For self-employed individuals, proving income loss is usually somewhat more complicated, with the actual proof depending upon what types of records the injury victim may have available.  If they have regular self-employment income and deposit all their revenues into a particular business bank account, then that account’s record that shows reduced income during the time lost from work may be sufficient proof.  Or if they were working as an independent contractor on a particular project, then project records of their time lost or missed payments due to lost time may act as proof.  Tax records can also be used to establish reductions in declared income over time. However, tax records are usually not the preferred choice – since these records are generally privileged and private matters between the individual and the tax agencies, revealing them in an insurance claim or personal injury litigation is usually not the first option chosen.

Proving a long-term or permanent loss of earning capacity requires both medical proof – usually in the form of medical reports and/or doctors’ testimony – that the injury victim is disabled to some degree from their usual work (or any work at all). It should describe the severity of the disability, project how long it is likely to last (or if it is permanent), and describe their remaining capacity for performing their usual occupation or for changing to a different profession.  Non-medical experts in this area may further evaluate the injury victim to determine which requirements of his/her current employment are beyond their capacity, and these experts may also make recommendations as to what types of alternate employment the victim may be suited as an alternative in the future.  All of this evidence of loss of earning capacity is then translated into actual anticipated dollar losses over some future period of time.

How are Wage Loss and Loss of Earning Capacity Damages Calculated?

For wage loss claims by hourly workers, calculation of their wage loss may simply be a matter of 8 hours lost at a pay rate of $20 per hour equals a $160 wage loss claim.  Very often, this can be done just based on paystubs showing the lost hours and hourly rate along with notes in the medical records advising the injury victim to take time off work.   For salaried workers, their payroll records may show the actual time and monetary loss (or use of benefits) during the period off work, or it may be necessary to compare a pre-injury payroll stub or payroll record with post-injury stub or record showing a lesser amount of pay and calculating the difference.  For employees with more irregular or complicated patterns of pay, it may be necessary to look at records over a longer-term, calculate averages over time, and use these figures.  Or it may be necessary to request the calculation directly from the employer or employer’s bookkeeper or payroll company.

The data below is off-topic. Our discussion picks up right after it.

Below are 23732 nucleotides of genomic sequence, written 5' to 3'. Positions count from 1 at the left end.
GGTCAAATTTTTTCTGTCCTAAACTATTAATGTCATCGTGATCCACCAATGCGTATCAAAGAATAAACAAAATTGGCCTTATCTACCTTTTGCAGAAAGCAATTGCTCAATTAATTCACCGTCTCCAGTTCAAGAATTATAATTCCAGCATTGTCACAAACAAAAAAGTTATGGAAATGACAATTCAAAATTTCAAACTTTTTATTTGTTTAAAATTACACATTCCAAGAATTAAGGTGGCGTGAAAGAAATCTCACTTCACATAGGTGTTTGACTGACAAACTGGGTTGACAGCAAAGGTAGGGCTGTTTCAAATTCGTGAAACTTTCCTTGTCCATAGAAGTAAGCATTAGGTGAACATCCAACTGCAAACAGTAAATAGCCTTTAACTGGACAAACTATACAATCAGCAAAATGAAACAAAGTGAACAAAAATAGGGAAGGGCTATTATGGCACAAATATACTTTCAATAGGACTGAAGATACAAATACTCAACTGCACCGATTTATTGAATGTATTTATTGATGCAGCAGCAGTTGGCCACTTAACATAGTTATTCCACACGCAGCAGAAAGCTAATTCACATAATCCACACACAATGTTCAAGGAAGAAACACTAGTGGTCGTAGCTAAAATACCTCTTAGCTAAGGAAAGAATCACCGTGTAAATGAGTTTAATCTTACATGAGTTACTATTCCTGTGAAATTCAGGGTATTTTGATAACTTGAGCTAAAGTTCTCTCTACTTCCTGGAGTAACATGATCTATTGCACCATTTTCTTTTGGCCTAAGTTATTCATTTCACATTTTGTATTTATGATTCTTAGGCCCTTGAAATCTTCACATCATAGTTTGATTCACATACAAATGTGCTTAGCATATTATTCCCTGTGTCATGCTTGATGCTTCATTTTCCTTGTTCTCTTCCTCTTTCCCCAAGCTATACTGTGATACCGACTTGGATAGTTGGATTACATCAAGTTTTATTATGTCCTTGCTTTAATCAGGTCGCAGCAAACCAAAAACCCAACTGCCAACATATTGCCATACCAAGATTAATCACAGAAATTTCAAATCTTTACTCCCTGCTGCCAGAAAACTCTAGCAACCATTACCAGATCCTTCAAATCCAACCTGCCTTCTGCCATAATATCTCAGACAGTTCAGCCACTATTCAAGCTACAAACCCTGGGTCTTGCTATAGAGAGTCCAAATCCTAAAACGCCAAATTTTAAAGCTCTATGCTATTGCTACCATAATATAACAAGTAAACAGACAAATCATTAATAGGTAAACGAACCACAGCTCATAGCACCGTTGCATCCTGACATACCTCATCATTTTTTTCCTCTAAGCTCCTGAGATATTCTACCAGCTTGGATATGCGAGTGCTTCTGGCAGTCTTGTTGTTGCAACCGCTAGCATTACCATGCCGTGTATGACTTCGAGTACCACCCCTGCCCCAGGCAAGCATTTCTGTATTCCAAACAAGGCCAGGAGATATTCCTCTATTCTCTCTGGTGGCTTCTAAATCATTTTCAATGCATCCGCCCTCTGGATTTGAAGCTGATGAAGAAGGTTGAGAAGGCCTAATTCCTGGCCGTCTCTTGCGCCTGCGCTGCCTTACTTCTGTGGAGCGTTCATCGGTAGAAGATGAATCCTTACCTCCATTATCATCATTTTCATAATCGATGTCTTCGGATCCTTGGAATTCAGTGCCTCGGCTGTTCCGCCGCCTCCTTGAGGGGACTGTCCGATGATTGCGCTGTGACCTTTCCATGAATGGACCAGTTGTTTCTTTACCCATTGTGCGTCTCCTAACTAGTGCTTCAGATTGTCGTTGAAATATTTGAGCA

The calculation of income losses for self-employed injury victims is again more complicated.  As described above in the discussion of proof of self-employed losses, calculating the amounts lost is largely dependent upon the types of records the self-employed victim may have and what patterns of payment he or she typically has in his business.  This may be a straightforward calculation – if the self-employed victim lost out on a particular project due to their injury and that project had a value of $2,000, then that’s the figure for their loss.  But if they have income from multiple sources or that varies over time, it may be necessary to look at their financial records to come up with an average income per week or month that can then be multiplied by the number of weeks or months lost from work to arrive at a specific figure.

For loss of earning capacity claims, the records discussed above may help establish the injury victim’s baseline income pre-injury. Still, much more medical and expert witness reporting and testimony are often needed to project the loss forward in time either for a permanent and complete disability or where the victim is compelled to seek out new career opportunities that may better fit his or her specific injury-related disabilities.

In all these cases, but especially in this case of long-term earning capacity losses, an experienced personal injury attorney can add significant value to a client’s claim by thoroughly and completely evaluating their wage and/or earning capacity losses and by effectively communicating these losses to a bodily liability insurance adjuster, defense attorney, and/or a jury.

For other elements of damages in personal injury claims, see:

For information on insurance companies and their claim tactics, see:

Photo by Sharon McCutcheon on Unsplash:GM cha [cs 1627]